The government shutdown is over, but the federal courts’ financial woes persist.
The budget deal Congress approved on October 16 included $51 million in additional funding for the judiciary. But judges and federal public defenders warned the money won’t do much to relieve the financial pressure they’re already under.
“The federal defender system and the judiciary as a whole still needs money,” said Michael Nachmanoff, chief federal public defender for the Eastern District of Virginia. “I hope that Congress will appreciate the constitutional responsibilities of the court system and provide that money.”
The spending measure passed last week funds the government through January 15. It leaves in place most of the $350 million in cuts the judiciary made earlier this year. The additional appropriation bumped the judiciary’s budget up to $6.7 billion.
Chief Judge Ruben Castillo of the U.S. District Court for the Northern District of Illinois greeted the $51 million as good news. However, he said, it was unlikely to ease the pain of the ongoing cuts, known as sequestration. The budget deal was “far from a perfect ending,” he said, “but we’re pleased we’re operational at the least.”
For Castillo and judges across the country, continued cuts mean tough choices, from hiring freezes and cutting back on basic supplies and maintenance to furloughs. In the months leading to the shutdown, Senate and House committees passed proposals mostly restoring the judiciary’s funding to presequestration levels. Castillo said that gave him hope of future bipartisan agreement on fully funding the federal courts.
“I think a really precise evaluation needs to be made of the courts’ operations, rather than just saying, ‘Well, they’re like any other government agency,’ ” Castillo said. The constitutionally mandated element of the courts’ operations, he said, “ is what makes the courts unique.”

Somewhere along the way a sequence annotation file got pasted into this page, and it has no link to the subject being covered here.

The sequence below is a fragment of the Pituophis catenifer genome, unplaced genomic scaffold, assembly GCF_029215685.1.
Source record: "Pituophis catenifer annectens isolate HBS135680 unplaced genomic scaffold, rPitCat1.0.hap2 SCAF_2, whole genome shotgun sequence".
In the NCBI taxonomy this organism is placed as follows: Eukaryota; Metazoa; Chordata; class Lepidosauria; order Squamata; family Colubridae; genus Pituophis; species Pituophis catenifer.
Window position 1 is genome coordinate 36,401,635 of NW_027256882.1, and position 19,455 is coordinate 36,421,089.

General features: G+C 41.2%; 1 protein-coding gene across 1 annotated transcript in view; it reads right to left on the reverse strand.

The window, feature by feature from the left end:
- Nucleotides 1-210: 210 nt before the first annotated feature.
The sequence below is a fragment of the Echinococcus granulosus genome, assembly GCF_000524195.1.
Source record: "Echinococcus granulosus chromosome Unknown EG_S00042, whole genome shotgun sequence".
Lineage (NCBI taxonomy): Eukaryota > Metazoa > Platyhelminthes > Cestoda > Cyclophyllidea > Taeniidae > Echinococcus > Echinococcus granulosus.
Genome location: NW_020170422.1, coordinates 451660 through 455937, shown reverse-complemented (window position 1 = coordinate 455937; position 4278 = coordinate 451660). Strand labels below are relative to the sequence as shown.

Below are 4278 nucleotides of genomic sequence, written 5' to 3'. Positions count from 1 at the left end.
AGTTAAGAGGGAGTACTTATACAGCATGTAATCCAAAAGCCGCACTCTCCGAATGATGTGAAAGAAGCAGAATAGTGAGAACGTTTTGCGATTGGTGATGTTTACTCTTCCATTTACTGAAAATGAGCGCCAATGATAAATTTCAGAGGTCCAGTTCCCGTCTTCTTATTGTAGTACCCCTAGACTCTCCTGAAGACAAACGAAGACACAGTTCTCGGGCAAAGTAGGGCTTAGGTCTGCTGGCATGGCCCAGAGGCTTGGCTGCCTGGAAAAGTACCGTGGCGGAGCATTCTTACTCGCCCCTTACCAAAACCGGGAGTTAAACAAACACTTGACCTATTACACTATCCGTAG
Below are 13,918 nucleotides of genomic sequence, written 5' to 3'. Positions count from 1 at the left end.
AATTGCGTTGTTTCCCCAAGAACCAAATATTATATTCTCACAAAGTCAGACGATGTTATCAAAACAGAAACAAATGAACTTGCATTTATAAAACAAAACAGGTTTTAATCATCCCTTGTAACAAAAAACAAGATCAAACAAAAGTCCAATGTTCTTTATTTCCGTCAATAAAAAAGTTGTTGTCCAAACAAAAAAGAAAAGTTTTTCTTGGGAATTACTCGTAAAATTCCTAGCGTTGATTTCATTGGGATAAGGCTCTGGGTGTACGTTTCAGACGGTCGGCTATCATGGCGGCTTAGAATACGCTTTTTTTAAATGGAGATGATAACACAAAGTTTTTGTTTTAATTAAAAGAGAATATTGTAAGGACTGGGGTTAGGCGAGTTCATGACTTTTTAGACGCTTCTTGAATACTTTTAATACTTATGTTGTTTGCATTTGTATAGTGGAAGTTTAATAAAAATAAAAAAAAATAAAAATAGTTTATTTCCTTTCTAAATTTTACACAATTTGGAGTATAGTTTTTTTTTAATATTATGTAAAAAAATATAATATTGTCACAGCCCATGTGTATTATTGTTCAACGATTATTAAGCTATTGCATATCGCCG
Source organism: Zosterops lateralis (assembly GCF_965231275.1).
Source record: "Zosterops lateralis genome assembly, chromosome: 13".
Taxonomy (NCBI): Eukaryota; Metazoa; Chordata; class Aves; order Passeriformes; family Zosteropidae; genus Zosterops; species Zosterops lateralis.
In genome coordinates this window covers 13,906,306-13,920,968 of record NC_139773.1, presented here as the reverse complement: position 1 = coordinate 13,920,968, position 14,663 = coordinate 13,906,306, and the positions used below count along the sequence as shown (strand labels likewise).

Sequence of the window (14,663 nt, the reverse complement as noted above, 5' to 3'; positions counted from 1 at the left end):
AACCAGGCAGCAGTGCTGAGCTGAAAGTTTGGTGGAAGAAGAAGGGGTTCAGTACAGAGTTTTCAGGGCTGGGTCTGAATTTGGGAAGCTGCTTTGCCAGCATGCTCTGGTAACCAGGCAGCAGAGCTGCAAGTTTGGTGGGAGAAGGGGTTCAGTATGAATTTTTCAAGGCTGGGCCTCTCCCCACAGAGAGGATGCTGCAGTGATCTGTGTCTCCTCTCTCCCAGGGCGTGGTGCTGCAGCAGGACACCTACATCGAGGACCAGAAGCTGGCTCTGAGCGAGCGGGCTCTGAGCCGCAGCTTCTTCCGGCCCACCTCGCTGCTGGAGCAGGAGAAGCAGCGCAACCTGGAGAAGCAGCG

Of the additional $51 million approved last week for the judiciary, $26 million was designated for the defender services budget, which covers federal public defender offices and private lawyers appointed by the court to represent indigent criminal defendants. Public defenders endured furloughs and limits on resources to pay for experts, training and other expenses under sequestration. Private court-appointed lawyers haven’t been paid since mid-September and were bracing for more deferred payments and reduced hourly rates.The $26 million will be used to make payments to the private court-appointed lawyers, according to information provided to public defender offices by the Administrative Office of the U.S. Courts. The judiciary still expected to have to defer payments to those lawyers for up to two weeks in the 2014 fiscal year.
Nachmanoff said he lacks the lawyers, staff and other resources needed to handle cases. His office may avoid furloughs this year only because it already lost a number of employees due to the budget cuts. “It’s hard to be optimistic, but I am,” he said, pointing to the fact that Congress agreed on the extra $51 million. “You sound like an idiot to be too optimistic, given what we saw over the past six months, these last three weeks in particular,” he said.
The other $25 million Congress approved will go to the judiciary’s salaries and expenses budget. According to the admini­strative office, the money will give the judiciary a cushion to respond to budget needs.
The federal courts were spared the worst of the shutdown, which began after Congress failed to pass a budget by the start of the 2014 fiscal year on October 1. The courts found alternative sources of funding to temporarily keep courts fully operational. That money was expected to run out October 18.
Judges publicly expressed frustration with the budget stalemate. A growing number of chief judges — more than two dozen by the time lawmakers reached a deal — declared all employees essential under federal law, meaning they would keep working if the shutdown outlasted the judiciary’s funding.
Chief Judge Fred Biery of the U.S. District Court for the Western District of Texas was doubtful Congress would ever restore the $350 million in cuts. “It’s all tied up in politics,” he said. “We certainly hope they’ll restore a whole lot more, but I’ll believe it when I see it.”
Zoe Tillman can be contacted at email@example.com. Todd Ruger contributed.